Follow-up to printing and converting sector training pilot

Tuesday, April 01, 2014

WSN program training specialist Jerry Traer reports on joint Ontario Printing and Imaging Association-Workplace Safety North initiative

Workers in discussion at training sessionLast month,  in conjunction with the industry association Ontario Printing and Imaging Association (OPIA), Workplace Safety North (WSN) piloted a brand-new two-day Joint Health and Safety Committee (JHSC) Basic Certification training program specific to sector hazards. This program “Printing and Converting Sector Specific Training” was designed for the printing and converting sector, which is much different than the pulp and paper sector. Machines are smaller, and workers are more hands-on. 

Thank you to the Ontario Printing and Imaging Association, which provides their member firms with resources including occupational health and safety information. The partnership between the OPIA and WSN allows both organizations to provide accurate and industry-specific information to make industry workplaces safer. 

Hosted by Transcontinental Printing in Vaughan, Roslyn Wright, Health and Safety Advisor was instrumental in providing a training venue for this event.

Health and safety issues specific to printing and converting sector

The training focused on JHSC needs and covered some of the most prevalent issues in the printing and converting sectors with regards to health and safety. Musculoskeletal disorders or MSDs is the number one claim reported to the Workplace Safety and Insurance Board within all industries in the province including the printing and converting sectors.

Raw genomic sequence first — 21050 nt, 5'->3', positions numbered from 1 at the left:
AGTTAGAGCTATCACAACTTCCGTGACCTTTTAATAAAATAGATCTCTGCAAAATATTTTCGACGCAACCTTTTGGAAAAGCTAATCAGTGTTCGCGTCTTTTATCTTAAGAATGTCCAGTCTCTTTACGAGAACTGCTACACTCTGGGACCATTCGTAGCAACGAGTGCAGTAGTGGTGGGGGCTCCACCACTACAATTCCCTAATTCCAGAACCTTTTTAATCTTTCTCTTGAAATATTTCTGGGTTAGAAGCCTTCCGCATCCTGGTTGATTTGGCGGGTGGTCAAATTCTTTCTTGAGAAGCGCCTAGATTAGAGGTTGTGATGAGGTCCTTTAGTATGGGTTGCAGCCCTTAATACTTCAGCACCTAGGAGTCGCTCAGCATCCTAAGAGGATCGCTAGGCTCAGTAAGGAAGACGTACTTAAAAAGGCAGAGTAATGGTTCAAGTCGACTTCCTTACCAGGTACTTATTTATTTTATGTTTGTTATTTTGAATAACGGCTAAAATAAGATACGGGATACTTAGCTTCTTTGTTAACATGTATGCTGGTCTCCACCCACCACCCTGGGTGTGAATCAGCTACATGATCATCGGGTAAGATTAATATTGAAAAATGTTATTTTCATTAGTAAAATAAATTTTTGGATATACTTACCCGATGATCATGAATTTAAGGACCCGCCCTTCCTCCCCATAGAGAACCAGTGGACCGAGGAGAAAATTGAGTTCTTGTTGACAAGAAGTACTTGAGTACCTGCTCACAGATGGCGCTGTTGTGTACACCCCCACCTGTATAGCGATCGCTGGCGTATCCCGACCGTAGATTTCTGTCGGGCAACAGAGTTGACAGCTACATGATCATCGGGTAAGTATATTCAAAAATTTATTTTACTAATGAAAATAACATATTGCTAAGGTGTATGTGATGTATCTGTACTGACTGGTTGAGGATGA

Other topics that were covered included chemical and physical hazards like noise and heat stress. Safe use of machinery, lockout and falls were discussed in the second day of the program. In addition, the new program has an evaluation component similar to Basic Certification – Part 1. Opportunities for improvement were provided by the participants and will be reviewed and, in most cases, adopted into the program. As a developer, this is what you are looking for when you run a pilot program with industry representatives. 

Group provides sector feedback

As a program training specialist, I not only conduct health and safety training, but also help develop the training material. So, when the opportunity came up to conduct this training pilot, I had the chance to instruct the program and review it as a developer. This is great as I get to see how the program works, how it flows from one section to another, and how the participants are engaged in learning. In my opinion, it’s a great exercise and very satisfying.

I’d like to thank all those who took part in the training and offered their valuable feedback. All in all, it was a great experience and we look forward to providing the printing and converting sectors with industry-specific content to help make workplaces safer.

Jerry Traer, Program-Training Specialist, has worked with Workplace Safety North, and its predecessor, the Pulp and Paper Health and Safety Association, for more than 15 years. His background includes 20 years with one of the largest pulp and paper plants in the world, as well as a certificate in Pulp and Paper Technology from the Northern Alberta Institute of Technology. As a Certified Registered Safety Professional, Jerry has made numerous presentations at safety conferences across Canada, and sits on three Canadian Standards Association technical committees: Confined Space, Risk Assessment, and Machine Safeguarding . He works closely with all firms in paper, printing, and converting sectors in Toronto East and Eastern Ontario. Contact: